Workspaces will apply the template autostop requirement on the given day in the user's timezone and specified quiet hours (see below). This ensures that workspaces will not be stopped during work hours.

The available options are "Days", which can be set to "Daily", "Saturday" or "Sunday", and "Weeks", which can be set to any number from 1 to 16.

"Days" governs which days of the week workspaces must stop. If you select "daily", workspaces must be automatically stopped every day at the start of the user's defined quiet hours. When using "Saturday" or "Sunday", workspaces will be automatically stopped on Saturday or Sunday in the user's timezone and quiet hours.

"Weeks" determines how many weeks between required stops. It cannot be changed from the default of 1 if you have selected "Daily" for "Days". When using a value greater than 1, workspaces will be automatically stopped every N weeks on the day specified by "Days" and the user's quiet hours. The autostop week is synchronized for all workspaces on the same template.

Autostop requirement is disabled when the template is using the deprecated max lifetime feature. Templates can choose to use a max lifetime or an autostop requirement during the deprecation period, but only one can be used at a time.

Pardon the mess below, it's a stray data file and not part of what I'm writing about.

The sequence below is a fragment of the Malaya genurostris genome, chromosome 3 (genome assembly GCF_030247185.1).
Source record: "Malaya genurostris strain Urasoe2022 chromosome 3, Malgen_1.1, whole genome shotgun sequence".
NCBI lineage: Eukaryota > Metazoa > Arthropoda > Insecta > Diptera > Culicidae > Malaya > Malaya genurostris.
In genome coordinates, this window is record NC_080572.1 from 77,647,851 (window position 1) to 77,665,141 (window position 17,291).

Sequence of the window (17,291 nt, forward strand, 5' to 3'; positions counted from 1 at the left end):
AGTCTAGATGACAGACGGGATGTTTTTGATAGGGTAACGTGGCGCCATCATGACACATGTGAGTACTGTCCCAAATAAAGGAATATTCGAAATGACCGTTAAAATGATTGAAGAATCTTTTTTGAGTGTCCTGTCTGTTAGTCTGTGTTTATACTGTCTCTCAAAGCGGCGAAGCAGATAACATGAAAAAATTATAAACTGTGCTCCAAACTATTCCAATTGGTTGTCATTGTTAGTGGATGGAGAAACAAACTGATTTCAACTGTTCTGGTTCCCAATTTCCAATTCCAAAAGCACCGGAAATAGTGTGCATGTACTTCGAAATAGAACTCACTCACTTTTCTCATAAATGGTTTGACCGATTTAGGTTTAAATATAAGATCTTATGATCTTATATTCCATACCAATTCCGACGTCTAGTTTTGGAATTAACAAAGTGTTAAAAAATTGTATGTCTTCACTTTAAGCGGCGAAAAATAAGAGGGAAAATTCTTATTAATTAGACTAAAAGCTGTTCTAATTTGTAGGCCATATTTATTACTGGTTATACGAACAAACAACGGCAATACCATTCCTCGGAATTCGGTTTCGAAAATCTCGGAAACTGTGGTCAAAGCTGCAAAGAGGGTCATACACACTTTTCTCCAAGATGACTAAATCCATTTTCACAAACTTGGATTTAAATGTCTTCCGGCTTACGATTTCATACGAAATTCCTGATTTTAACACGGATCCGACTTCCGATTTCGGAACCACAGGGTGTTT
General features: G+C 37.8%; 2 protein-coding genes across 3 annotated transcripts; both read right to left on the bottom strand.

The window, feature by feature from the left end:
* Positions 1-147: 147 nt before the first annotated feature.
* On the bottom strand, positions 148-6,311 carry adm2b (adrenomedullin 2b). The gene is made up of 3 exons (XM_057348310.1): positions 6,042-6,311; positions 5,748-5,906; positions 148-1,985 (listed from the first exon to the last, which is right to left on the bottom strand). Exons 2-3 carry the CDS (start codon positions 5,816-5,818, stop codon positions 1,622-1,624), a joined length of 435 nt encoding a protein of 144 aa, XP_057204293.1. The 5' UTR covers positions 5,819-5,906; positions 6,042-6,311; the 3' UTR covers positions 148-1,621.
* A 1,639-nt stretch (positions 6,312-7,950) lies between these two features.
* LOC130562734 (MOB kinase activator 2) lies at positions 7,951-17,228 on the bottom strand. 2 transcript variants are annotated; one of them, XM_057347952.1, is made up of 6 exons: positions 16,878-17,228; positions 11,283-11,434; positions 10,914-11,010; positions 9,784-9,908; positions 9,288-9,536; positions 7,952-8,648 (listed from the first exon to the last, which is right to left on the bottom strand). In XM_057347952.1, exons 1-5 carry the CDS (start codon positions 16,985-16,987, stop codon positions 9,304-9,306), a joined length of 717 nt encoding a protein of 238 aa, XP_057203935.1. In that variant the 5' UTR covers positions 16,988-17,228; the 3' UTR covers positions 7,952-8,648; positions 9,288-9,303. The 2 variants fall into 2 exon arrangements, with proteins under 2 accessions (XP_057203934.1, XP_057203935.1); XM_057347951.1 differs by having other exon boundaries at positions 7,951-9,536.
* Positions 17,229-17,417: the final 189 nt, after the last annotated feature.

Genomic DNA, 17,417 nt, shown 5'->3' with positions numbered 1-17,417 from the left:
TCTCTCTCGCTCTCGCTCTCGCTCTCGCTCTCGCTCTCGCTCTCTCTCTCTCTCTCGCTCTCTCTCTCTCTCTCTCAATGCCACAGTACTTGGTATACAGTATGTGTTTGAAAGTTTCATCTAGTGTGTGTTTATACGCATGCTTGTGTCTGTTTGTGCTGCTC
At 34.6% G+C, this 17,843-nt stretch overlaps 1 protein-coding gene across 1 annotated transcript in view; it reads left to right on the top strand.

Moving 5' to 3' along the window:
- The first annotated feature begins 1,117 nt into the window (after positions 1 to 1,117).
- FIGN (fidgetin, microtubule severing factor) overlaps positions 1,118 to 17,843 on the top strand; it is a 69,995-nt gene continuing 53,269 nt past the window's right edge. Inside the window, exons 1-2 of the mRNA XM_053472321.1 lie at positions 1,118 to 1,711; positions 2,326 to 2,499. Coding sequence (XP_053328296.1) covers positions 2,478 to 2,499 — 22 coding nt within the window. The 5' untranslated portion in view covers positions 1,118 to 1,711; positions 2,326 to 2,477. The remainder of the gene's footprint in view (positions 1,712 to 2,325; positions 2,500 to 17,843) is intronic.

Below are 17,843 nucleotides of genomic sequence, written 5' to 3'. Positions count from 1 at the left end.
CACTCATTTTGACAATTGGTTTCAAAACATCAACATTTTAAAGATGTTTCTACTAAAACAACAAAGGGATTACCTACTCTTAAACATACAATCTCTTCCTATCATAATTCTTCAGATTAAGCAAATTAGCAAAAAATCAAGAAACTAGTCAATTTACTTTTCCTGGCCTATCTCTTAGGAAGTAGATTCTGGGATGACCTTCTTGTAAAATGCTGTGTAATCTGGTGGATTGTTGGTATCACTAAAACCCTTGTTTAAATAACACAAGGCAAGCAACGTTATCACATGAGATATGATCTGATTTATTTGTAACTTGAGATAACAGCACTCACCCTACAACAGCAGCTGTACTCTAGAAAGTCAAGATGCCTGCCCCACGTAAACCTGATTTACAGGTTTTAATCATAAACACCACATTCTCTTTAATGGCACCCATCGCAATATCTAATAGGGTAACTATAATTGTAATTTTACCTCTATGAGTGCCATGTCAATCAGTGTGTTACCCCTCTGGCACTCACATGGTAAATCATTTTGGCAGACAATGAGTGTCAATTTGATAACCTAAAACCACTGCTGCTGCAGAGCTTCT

User quiet hours

User quiet hours can be configured in the user's schedule settings page. Workspaces on templates with an autostop requirement will only be forcibly stopped due to the policy at the start of the user's quiet hours.

User schedule settings

Admins can define the default quiet hours for all users with the --default-quiet-hours-schedule flag or CODER_DEFAULT_QUIET_HOURS_SCHEDULE environment variable. The value should be a cron expression such as CRON_TZ=America/Chicago 30 2 * * * which would set the default quiet hours to 2:30 AM in the America/Chicago timezone. The cron schedule can only have a minute and hour component. The default schedule is UTC 00:00. It is recommended to set the default quiet hours to a time when most users are not expected to be using Coder.

Admins can force users to use the default quiet hours with the CODER_ALLOW_CUSTOM_QUIET_HOURS environment variable. Users will still be able to see the page, but will be unable to set a custom time or timezone. If users have already set a custom quiet hours schedule, it will be ignored and the default will be used instead.

Automatic updates

It can be tedious to manually update a workspace everytime an update is pushed to a template. Users can choose to opt-in to automatic updates to update to the active template version whenever the workspace is started.

Note: If a template is updated such that new parameter inputs are required from the user, autostart will be disabled for the workspace until the user has manually updated the workspace.